Daudi, SUDHL-4, KPUM-UH1, Karpas 422, and TMD8 cells (107 cells per condition) were left untreated or treated with 1 μM 9-ING-41 for 48 hours and then were lysed and analyzed as described in the Methods section. Analysis of NF-κB signaling showed a significant reduction in total c-MYC levels in Karpas 422 and TMD8 cell lines but only trends for reduction in this protein in the remaining cell lines (Table 1, Figure 2A/2B). In addition, analysis of S62-phosphorylated c-MYC showed multiple isoforms in 9-ING-41-treated cells, which is suggestive of extensive transcriptional or post-translational processing of c-MYC and which needs further investigation (Supplementary Figure 3). DNA damage signaling, via evaluation of p-H2A.X (Ser139), was found to be increased for SUDHL-4 and Karpas 422 cell lines (both p<0.05) (Table 1, Figure 2A/2C). In addition, a significant increase in phospho-p53 (Ser15) upon 9-ING-41 treatment was observed only in SUDHL-4 and TMD8 cells. Apoptosis signaling pathway analysis revealed a significant reduction (~2-fold, p<0.05) in survivin and an increase in active caspase 3 in all lymphoma cell lines except TMD8 (Table 1, Figure 2A/2D/2E). With the exception of KPUM-UH1, all lymphoma cell lines showed significant reductions (~2-fold, p<0.05) in Mcl-1/Bak dimers, while Bcl-xl/Bak dimer expression was significantly (~1.5-fold, p<0.05) reduced in all cell lines except TMD8 (Table 1, Figure 2A/2F/2G). Of note, although the TMD8 cell line did not show active caspase 3 in luminex analysis, analysis for caspase 3 and closely related proteases activity via the EnzChek caspase 3/7 assay kit revealed an increase upon 9-ING-41 treatment, suggesting that other proteases/caspases might be relevant for this cell line (data not shown). Thus, 9-ING-41 treatment-induced signaling is cell-type dependent and mainly impacts c-MYC levels and apoptosis signaling in all cell-lines and induces DNA damage signaling in all cell lines tested with the exception of Daudi cells.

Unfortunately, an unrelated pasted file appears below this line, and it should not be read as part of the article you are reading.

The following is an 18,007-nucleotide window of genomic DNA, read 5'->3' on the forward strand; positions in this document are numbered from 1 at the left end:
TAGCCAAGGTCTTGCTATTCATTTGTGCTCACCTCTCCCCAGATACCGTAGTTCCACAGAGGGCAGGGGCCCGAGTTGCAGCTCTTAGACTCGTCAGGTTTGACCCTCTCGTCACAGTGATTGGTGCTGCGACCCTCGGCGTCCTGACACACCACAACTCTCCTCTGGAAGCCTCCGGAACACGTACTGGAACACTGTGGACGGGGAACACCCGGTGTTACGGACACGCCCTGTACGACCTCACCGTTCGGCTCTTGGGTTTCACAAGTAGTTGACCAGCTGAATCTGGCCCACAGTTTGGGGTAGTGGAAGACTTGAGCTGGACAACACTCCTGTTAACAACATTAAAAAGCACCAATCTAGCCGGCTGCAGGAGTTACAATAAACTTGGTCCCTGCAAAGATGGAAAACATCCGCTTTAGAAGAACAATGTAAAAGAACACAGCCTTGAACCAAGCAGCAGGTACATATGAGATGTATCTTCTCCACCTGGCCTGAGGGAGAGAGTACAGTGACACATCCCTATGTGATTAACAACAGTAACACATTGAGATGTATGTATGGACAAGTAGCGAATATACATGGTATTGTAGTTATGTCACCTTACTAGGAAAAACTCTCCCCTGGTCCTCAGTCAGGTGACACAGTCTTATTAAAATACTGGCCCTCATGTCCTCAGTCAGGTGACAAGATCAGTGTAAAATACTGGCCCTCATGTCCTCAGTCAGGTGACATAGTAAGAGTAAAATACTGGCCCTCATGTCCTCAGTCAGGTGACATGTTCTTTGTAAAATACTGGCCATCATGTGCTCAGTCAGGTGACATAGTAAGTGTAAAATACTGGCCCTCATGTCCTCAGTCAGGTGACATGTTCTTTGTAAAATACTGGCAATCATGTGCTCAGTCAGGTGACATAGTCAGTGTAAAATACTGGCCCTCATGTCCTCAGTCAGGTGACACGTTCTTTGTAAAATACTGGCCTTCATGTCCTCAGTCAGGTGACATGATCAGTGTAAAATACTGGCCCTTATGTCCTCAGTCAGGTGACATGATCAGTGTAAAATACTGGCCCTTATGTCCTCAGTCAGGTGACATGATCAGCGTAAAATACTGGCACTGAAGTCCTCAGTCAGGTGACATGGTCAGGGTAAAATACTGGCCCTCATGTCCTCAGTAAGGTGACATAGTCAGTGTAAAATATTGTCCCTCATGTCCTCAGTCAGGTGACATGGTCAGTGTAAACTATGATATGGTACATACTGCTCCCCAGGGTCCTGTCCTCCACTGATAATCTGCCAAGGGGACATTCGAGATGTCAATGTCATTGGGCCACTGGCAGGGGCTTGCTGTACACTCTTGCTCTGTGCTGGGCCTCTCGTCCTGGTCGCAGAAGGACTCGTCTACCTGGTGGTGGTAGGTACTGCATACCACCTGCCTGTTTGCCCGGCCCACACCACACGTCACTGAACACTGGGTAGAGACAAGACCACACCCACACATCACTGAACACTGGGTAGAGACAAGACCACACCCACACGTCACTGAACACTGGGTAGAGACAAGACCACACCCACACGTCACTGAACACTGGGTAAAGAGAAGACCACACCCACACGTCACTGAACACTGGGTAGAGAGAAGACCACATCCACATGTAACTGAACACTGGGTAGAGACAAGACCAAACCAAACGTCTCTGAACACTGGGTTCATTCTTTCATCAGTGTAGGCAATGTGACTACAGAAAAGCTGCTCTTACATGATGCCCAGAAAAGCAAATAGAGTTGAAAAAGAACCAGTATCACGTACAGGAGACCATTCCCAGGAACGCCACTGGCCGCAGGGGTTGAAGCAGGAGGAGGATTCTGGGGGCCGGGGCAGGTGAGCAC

Luminex signaling analysis of lymphoma cells treated with 9-ING-41 (Related to Table 1).

Figure 2: Luminex signaling analysis of lymphoma cells treated with 9-ING-41 (Related to Table 1). (A) 1 million cells were left untreated or treated with 1μM 9-ING-41 for 48 hrs and were then lysed in Millipore MAP lysis buffer. After protein concentration determination via BCA, an equal amount of protein around 10-15 μg (depending on the kit) of protein was used for luminex analysis. Samples were run in duplicates and according to manufacturer instructions. After setting the net MFI or absolute quantity of untreated control to 1 for each analyte, the fold change with 9-ING-41 treatment was calculated (>1 is an increase in levels, <1 is a decrease in levels). Analytes that show significant changes are shown as individual panels. (B) c-Myc, (C) pH2A.X, (D) Survivin, (E) Active Caspase 3, (F) Mcl-1/Bak Dimer, (G) Bcl-Xl/Bak dimer.

Table 1: Luminex Analysis of NF-κB signaling, DNA damage, and apoptotic pathways associated with exposure to 1 μM 9-ING-41

p-NFκB (Ser 536)



p-FADD (Ser194)

p-IKKα/β (Ser177/181)

pIκBα (Ser32)


pChk1 (Ser 345)

pChk2 (Thr 68)

pH2A.X (Ser139)

pP53 (Ser15)




Bcl-xL/Bak dimer

Mcl-1/Bak dimer

Active caspase 3


2.1 (0.05)

0.7 (0.67)

0.4 (0.38)

0.9 (0.93)

0.06 (0.19)

4.4 (0.01)

1.9 (0.63)

ND (0.25)

6.2 (0.04)

36 (0.006)

2.2 (0.01)

0.6 (0.62)

ND (0.45)

0.6 (0.01)

0.6 (0.001)

0.5 (0.008)

12.8 (8.24E-05)


4.3 (0.01)

0.6 (0.48)

0.5 (0.29)

1.1 (0.82)

1.29 (0.51)

4.1 (0.06)

0.6 (0.01)

0.7 (0.65)

3.4 (0.23)

0.4 (0.48)

1.1 (0.18)

0.8 (0.03)

1.1 (0.33)

0.5 (0.003)

0.6 (0.005)

0.5 (0.01)

5.7 (0.0003)


0.7 (0.66)

0.9 (0.89)

0.2 (0.13)

0.7 (0.66)

0.08 (0.28)

0.8 (0.83)

0.4 (0.24)

0.6 (0.50)

0.4 (0.63)

3.9 (0.14)

1.2 (0.92)

0.4 (0.12)

ND (0.06)

0.6 (0.01)

0.8 (0.02)

1.4 (0.18)

8.1 (0.001)

Karpas 422

1.0 (0.92)

ND (0.05)

0.5 (0.02)

0.5 (0.08)

ND (0.08)

0.9 (0.90)

0.2 (0.07)

ND (0.06)

4.2 (0.002)

19.3 (0.02)

0.8 (0.76)

0.8 (0.51)

ND (0.11)

0.5 (0.04)

0.5 (0.01)

0.4 (0.01)

16.6 (0.0009)


0.9 (0.78)

1.4 (0.52)

0.3 (0.03)

1.5 (0.09)

0.56 (0.10)

0.6 (0.03)

0.5 (0.02)

ND (0.25)

0.9 (0.84)

3.3 (0.15)

4.6 (0.002)

1.4 (0.16)

1.7 (0.008)

1.2 (0.09)

0.8 (0.18)

0.6 (0.02)

1 (0.41)

Relative amount shown in table (Vehicle control set to 1, >1= increase,<1=decrease). p-value in commas.

ND not determined due to –ve MFI either for the ctrl or for the treatment condition but the p-values are still shown.

9-ING-41 enhances the antitumor effects of BCL-2 inhibitor Venetoclax and CDK9 inhibitor BAY-1143572 in a cell-type dependent manner